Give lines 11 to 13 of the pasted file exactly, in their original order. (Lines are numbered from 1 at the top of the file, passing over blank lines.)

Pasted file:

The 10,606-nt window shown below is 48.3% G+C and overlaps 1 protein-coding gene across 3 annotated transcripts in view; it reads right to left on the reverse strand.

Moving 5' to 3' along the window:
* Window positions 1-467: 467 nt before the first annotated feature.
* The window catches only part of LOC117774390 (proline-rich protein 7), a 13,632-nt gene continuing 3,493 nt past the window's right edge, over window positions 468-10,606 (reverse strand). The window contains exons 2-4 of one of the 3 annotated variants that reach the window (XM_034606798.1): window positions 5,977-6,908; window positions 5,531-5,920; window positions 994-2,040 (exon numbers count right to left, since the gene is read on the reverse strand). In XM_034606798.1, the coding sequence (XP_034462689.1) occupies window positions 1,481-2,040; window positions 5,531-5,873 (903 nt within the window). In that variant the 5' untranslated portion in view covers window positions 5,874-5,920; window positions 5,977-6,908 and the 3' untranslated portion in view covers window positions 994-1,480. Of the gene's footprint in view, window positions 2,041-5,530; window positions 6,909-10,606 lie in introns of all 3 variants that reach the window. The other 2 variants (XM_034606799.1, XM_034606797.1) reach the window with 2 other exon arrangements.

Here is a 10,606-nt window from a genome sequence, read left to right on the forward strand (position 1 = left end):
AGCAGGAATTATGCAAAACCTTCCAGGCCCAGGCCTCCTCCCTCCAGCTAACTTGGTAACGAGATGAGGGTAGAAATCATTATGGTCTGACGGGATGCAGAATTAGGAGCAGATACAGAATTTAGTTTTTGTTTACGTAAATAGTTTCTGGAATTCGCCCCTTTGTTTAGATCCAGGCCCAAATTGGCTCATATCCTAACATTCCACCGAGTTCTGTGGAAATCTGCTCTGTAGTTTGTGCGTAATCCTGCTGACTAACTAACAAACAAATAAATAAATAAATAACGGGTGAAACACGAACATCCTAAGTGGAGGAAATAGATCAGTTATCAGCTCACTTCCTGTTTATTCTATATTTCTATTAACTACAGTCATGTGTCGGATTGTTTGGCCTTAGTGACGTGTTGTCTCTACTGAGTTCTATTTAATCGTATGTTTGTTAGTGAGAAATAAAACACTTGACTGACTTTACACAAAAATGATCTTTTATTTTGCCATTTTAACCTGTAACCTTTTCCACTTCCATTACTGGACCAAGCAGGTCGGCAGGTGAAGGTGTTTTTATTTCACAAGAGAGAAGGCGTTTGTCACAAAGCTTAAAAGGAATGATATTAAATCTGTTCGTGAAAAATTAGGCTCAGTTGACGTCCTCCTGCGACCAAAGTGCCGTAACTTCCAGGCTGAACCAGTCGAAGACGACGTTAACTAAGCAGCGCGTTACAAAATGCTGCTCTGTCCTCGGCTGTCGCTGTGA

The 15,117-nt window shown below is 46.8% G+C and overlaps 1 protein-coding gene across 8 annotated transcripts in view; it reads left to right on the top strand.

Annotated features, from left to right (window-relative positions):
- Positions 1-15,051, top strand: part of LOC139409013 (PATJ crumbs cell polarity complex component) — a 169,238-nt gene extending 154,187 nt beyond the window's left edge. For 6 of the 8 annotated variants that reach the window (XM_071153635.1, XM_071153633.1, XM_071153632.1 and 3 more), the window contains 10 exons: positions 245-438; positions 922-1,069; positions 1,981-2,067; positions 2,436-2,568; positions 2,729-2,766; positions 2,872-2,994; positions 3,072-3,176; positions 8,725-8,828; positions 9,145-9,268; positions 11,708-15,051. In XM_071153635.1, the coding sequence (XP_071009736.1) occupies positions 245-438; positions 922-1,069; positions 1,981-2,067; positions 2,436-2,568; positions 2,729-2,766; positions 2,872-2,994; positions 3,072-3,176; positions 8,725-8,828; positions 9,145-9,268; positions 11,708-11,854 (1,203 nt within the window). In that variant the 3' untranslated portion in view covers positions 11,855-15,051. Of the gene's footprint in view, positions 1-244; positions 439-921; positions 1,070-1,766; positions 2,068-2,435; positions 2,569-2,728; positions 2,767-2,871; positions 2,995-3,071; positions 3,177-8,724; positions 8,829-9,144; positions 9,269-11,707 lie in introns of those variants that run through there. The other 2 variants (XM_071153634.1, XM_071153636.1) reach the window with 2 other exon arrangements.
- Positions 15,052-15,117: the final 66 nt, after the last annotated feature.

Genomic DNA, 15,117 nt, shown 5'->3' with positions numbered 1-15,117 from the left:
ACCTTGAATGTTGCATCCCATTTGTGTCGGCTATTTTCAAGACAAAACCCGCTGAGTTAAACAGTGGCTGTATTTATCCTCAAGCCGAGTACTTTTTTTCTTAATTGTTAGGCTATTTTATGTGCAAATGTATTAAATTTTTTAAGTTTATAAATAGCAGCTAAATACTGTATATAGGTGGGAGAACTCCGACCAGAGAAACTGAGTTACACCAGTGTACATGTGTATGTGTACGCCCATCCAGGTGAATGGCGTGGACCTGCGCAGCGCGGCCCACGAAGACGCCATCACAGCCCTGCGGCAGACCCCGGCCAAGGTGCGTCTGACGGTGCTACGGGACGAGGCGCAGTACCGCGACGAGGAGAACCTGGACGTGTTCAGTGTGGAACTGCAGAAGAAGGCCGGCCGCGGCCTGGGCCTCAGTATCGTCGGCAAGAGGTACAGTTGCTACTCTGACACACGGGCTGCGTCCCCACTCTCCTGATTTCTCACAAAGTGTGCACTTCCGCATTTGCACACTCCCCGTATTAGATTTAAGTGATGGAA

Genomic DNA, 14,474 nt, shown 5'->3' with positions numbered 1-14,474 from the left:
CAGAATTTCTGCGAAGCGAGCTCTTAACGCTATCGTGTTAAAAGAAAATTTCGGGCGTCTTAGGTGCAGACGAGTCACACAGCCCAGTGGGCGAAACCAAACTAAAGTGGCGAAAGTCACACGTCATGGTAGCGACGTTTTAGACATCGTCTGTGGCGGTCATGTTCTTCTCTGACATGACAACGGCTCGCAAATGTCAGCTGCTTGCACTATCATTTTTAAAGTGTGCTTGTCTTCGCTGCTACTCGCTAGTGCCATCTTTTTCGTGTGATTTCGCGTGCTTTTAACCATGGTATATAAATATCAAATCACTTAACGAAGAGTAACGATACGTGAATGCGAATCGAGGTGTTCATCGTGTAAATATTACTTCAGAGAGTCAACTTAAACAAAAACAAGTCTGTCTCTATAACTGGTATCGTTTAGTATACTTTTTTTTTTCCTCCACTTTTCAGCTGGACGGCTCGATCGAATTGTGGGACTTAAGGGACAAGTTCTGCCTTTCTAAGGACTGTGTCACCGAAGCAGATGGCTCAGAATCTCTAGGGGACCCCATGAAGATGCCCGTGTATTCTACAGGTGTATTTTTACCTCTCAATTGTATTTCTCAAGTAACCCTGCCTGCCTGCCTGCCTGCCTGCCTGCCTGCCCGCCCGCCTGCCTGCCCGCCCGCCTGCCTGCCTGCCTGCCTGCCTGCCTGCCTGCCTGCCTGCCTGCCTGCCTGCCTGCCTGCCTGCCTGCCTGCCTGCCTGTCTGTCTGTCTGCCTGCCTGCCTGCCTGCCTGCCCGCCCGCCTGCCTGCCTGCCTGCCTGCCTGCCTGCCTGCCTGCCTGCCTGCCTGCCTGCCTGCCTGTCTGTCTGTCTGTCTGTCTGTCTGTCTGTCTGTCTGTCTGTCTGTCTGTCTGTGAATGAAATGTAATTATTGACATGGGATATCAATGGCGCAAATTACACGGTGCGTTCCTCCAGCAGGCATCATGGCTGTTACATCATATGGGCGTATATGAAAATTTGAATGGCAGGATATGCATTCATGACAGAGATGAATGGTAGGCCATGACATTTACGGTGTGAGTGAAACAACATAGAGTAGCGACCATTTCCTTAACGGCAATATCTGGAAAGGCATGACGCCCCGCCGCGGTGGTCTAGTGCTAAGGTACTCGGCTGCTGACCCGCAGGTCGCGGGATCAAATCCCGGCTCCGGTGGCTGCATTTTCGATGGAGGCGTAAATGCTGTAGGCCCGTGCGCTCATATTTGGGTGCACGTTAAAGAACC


Genomic DNA, 15,117 nt, shown 5'->3' with positions numbered 1-15,117 from the left:
ACCTTGAATGTTGCATCCCATTTGTGTCGGCTATTTTCAAGACAAAACCCGCTGAGTTAAACAGTGGCTGTATTTATCCTCAAGCCGAGTACTTTTTTTCTTAATTGTTAGGCTATTTTATGTGCAAATGTATTAAATTTTTTAAGTTTATAAATAGCAGCTAAATACTGTATATAGGTGGGAGAACTCCGACCAGAGAAACTGAGTTACACCAGTGTACATGTGTATGTGTACGCCCATCCAGGTGAATGGCGTGGACCTGCGCAGCGCGGCCCACGAAGACGCCATCACAGCCCTGCGGCAGACCCCGGCCAAGGTGCGTCTGACGGTGCTACGGGACGAGGCGCAGTACCGCGACGAGGAGAACCTGGACGTGTTCAGTGTGGAACTGCAGAAGAAGGCCGGCCGCGGCCTGGGCCTCAGTATCGTCGGCAAGAGGTACAGTTGCTACTCTGACACACGGGCTGCGTCCCCACTCTCCTGATTTCTCACAAAGTGTGCACTTCCGCATTTGCACACTCCCCGTATTAGATTTAAGTGATGGAA

Genomic DNA, 14,474 nt, shown 5'->3' with positions numbered 1-14,474 from the left: